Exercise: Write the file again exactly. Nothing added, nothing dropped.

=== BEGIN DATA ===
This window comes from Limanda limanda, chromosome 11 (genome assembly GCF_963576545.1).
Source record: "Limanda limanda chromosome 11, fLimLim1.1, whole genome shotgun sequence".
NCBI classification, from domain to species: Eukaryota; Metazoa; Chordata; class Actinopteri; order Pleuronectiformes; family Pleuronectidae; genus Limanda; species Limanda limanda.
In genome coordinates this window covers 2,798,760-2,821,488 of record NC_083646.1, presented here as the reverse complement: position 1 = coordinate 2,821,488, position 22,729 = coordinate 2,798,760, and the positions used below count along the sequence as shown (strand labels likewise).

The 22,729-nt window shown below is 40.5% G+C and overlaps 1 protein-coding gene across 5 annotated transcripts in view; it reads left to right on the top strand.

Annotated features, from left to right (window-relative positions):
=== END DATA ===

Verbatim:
This window comes from Limanda limanda, chromosome 11 (genome assembly GCF_963576545.1).
Source record: "Limanda limanda chromosome 11, fLimLim1.1, whole genome shotgun sequence".
NCBI classification, from domain to species: Eukaryota; Metazoa; Chordata; class Actinopteri; order Pleuronectiformes; family Pleuronectidae; genus Limanda; species Limanda limanda.
In genome coordinates this window covers 2,798,760-2,821,488 of record NC_083646.1, presented here as the reverse complement: position 1 = coordinate 2,821,488, position 22,729 = coordinate 2,798,760, and the positions used below count along the sequence as shown (strand labels likewise).

The 22,729-nt window shown below is 40.5% G+C and overlaps 1 protein-coding gene across 5 annotated transcripts in view; it reads left to right on the top strand.

Annotated features, from left to right (window-relative positions):